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Amber Rudd seeks to ease concerns over displays of Hezbollah flags

Home Secretary is 'sympathetic' to those offended by flying of terrorist group's banner and insists police are 'not ignoring' the issue

    Amber Rudd
    Amber Rudd Photo: Getty Images

    Amber Rudd has said she is “sympathetic” to concerns about the flying of flags in support of Hezbollah in Britain.

    In an apparent attempt to reassure the Jewish community, the Home Secretary said she believed senior officers from the Metropolitan Police were “not ignoring” the matter.

    Ms Rudd has previously been accused of failing to close a legal loophole which allows demonstrations in support of the terror group’s political wing, despite its military arm being outlawed.

    The political row over the flags has raged since last summer when they were flown at the Al Quds Day rally in central London.

    Sadiq Khan, the Labour Mayor of London, accused Ms Rudd of failing to act, while politicians from the Conservative Friends of Israel, the Labour Friends of Israel and the Jewish Labour Movement all called for an outright ban of Hezbollah.

    The police are able to stop protests going ahead if officers believe there is a risk of inciting violence or racial hatred. In November, demonstrators were told not to fly the Hezbollah flag at an event relating to the centenary of the Balfour Declaration.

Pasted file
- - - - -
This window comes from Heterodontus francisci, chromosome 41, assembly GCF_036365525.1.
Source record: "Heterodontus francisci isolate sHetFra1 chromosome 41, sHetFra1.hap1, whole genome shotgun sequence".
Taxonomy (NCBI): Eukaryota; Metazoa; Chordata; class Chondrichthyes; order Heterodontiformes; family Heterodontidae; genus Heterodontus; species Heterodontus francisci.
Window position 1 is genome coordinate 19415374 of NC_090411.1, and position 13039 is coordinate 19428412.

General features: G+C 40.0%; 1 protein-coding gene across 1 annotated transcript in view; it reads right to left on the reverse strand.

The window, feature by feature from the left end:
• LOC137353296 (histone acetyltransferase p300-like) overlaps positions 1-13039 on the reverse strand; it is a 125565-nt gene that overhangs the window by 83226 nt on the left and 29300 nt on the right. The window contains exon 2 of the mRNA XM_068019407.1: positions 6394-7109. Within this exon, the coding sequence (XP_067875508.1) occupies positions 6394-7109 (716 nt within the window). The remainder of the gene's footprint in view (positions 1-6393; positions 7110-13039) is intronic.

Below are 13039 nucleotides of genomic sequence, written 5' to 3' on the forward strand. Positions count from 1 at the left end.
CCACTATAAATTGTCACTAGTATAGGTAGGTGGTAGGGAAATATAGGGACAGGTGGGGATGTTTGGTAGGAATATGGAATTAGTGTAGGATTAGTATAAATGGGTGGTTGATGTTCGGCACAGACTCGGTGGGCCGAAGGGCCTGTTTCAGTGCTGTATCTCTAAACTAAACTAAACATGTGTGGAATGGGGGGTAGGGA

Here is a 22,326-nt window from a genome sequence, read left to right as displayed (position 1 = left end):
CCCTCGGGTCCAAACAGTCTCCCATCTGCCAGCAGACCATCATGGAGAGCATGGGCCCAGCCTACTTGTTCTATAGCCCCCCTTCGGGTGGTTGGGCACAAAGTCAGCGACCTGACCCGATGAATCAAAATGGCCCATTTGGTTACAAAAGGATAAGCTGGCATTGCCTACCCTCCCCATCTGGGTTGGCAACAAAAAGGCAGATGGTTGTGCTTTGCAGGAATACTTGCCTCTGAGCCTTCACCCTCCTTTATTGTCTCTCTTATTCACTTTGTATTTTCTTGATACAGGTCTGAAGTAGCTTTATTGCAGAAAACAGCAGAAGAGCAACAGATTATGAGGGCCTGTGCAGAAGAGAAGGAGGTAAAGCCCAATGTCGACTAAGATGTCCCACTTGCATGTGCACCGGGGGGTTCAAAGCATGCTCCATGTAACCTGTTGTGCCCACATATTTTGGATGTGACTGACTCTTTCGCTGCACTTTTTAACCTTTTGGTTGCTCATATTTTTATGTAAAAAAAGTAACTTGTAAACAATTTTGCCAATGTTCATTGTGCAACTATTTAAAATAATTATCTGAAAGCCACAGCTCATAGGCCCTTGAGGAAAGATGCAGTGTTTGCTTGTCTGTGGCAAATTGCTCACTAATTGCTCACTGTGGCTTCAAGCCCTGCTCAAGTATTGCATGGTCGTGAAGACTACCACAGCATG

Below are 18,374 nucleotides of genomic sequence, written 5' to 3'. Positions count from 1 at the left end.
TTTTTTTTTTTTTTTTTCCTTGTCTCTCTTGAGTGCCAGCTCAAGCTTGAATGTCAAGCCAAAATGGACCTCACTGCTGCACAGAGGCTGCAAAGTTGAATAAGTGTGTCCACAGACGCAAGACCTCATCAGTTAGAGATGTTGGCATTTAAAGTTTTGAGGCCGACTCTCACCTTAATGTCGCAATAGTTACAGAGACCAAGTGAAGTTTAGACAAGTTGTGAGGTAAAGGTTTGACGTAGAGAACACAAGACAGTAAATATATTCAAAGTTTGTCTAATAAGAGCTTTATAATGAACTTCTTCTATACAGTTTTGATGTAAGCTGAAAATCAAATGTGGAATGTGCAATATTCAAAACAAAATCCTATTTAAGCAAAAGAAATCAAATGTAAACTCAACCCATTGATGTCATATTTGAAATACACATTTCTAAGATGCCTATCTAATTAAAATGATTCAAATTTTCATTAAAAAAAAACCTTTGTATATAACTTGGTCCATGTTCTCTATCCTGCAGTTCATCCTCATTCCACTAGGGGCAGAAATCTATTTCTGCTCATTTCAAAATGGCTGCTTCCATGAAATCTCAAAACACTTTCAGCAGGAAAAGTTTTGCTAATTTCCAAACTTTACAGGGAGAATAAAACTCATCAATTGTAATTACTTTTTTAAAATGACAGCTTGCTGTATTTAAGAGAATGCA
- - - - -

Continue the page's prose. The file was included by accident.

Ms Rudd was asked what steps she was taking on the issue in the House of Commons on Monday by Oliver Dowden, the Hertsmere MP.

    He told Parliament: “Flying the flag of the political wing of the antisemitic terrorist organisation Hezbollah is provocative, incites extremism and is deeply offensive to our Jewish community, but the flag can still be seen flying at events such as the  Al Quds day marches in London.”

    In response, Ms Rudd said: “I am aware of, and very sympathetic to, the issues that my honourable friend has raised.

    “I have discussed the matter with Assistant Commissioner Mark Rowley, and I know that the police are not ignoring it.

    “Only Hezbollah’s military wing is currently a proscribed terrorist organisation, but its flags are the same as those of the political wings that are not proscribed. For an offence to be committed, the context and manner in which the flag is displayed must demonstrate that it is specifically in support of the proscribed military wing of the group.”

    Ms Rudd said the government would “shortly” announce the person who would serve as the lead commissioner for its new commission for countering extremism.

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